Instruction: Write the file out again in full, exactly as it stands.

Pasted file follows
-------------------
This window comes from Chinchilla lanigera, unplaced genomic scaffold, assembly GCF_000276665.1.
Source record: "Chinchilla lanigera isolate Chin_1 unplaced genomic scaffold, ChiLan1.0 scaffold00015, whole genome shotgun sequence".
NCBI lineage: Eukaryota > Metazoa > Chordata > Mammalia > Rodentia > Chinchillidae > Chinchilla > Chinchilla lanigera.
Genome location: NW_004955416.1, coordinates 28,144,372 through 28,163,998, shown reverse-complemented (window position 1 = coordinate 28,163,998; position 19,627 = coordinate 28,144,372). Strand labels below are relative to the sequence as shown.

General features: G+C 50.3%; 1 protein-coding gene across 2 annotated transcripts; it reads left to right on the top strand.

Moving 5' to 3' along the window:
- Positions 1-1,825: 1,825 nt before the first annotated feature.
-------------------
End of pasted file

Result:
This window comes from Chinchilla lanigera, unplaced genomic scaffold, assembly GCF_000276665.1.
Source record: "Chinchilla lanigera isolate Chin_1 unplaced genomic scaffold, ChiLan1.0 scaffold00015, whole genome shotgun sequence".
NCBI lineage: Eukaryota > Metazoa > Chordata > Mammalia > Rodentia > Chinchillidae > Chinchilla > Chinchilla lanigera.
Genome location: NW_004955416.1, coordinates 28,144,372 through 28,163,998, shown reverse-complemented (window position 1 = coordinate 28,163,998; position 19,627 = coordinate 28,144,372). Strand labels below are relative to the sequence as shown.

General features: G+C 50.3%; 1 protein-coding gene across 2 annotated transcripts; it reads left to right on the top strand.

Moving 5' to 3' along the window:
- Positions 1-1,825: 1,825 nt before the first annotated feature.